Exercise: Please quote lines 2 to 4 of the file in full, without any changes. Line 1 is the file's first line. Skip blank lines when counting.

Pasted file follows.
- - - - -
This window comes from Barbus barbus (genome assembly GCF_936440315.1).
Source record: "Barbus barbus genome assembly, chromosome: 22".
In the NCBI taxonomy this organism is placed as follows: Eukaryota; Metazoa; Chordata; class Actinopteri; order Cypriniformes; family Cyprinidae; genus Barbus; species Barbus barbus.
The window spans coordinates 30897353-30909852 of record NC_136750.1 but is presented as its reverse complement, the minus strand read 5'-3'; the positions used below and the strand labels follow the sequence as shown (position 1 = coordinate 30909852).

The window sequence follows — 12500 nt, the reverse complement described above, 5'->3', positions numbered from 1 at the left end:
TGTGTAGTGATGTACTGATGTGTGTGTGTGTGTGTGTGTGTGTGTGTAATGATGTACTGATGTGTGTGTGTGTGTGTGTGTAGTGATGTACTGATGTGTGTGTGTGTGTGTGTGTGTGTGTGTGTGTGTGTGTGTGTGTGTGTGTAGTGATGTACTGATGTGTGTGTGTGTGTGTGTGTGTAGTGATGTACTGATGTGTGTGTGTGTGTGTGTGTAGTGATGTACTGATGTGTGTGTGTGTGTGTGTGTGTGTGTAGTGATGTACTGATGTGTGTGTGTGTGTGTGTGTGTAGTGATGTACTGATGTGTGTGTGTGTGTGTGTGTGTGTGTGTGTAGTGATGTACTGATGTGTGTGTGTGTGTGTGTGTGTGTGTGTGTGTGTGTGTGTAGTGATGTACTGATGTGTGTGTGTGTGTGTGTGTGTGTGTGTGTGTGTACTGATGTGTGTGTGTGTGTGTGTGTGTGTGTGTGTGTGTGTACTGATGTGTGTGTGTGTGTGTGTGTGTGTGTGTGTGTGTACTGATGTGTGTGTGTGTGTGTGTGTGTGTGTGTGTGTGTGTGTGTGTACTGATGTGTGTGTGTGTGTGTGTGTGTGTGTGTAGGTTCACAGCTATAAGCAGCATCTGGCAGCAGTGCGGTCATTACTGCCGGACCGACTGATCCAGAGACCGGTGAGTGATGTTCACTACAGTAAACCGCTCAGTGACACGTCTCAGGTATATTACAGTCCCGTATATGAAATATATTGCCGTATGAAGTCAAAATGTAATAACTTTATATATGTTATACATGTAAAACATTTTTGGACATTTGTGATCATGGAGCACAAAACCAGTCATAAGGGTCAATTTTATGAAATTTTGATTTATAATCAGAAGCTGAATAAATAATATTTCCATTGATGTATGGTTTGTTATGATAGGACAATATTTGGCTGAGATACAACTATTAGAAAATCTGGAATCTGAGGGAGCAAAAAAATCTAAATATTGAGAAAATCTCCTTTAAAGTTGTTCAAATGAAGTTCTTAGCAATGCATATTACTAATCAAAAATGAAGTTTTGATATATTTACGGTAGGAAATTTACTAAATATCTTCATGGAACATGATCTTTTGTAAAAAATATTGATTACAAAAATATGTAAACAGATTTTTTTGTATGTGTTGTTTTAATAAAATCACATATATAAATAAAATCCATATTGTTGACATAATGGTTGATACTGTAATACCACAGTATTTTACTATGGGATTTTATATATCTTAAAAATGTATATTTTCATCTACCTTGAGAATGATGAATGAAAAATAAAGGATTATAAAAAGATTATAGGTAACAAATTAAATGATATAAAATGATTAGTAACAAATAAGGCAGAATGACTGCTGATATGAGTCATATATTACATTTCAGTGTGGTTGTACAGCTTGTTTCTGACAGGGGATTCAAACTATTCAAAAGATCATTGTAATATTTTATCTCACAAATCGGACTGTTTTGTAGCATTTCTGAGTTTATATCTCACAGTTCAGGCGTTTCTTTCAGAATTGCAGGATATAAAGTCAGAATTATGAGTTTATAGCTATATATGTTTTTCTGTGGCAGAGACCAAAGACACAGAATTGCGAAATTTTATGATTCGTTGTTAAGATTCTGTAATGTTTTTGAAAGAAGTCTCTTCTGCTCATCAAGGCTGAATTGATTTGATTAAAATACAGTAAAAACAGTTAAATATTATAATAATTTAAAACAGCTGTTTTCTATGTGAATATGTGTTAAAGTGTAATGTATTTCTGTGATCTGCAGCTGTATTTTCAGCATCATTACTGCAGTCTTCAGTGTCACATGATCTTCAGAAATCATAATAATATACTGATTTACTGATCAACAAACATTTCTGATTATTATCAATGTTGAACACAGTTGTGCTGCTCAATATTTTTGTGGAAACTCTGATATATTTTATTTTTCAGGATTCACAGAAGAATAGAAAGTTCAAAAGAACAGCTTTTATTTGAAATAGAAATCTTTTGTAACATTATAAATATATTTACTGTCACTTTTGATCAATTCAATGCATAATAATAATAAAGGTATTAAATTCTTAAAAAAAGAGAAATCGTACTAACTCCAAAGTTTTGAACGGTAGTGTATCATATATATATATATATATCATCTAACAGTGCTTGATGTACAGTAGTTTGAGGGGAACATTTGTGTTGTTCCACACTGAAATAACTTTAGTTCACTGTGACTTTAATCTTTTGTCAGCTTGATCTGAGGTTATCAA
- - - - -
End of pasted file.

Source record: "Barbus barbus genome assembly, chromosome: 22".
In the NCBI taxonomy this organism is placed as follows: Eukaryota; Metazoa; Chordata; class Actinopteri; order Cypriniformes; family Cyprinidae; genus Barbus; species Barbus barbus.
The window spans coordinates 30897353-30909852 of record NC_136750.1 but is presented as its reverse complement, the minus strand read 5'-3'; the positions used below and the strand labels follow the sequence as shown (position 1 = coordinate 30909852).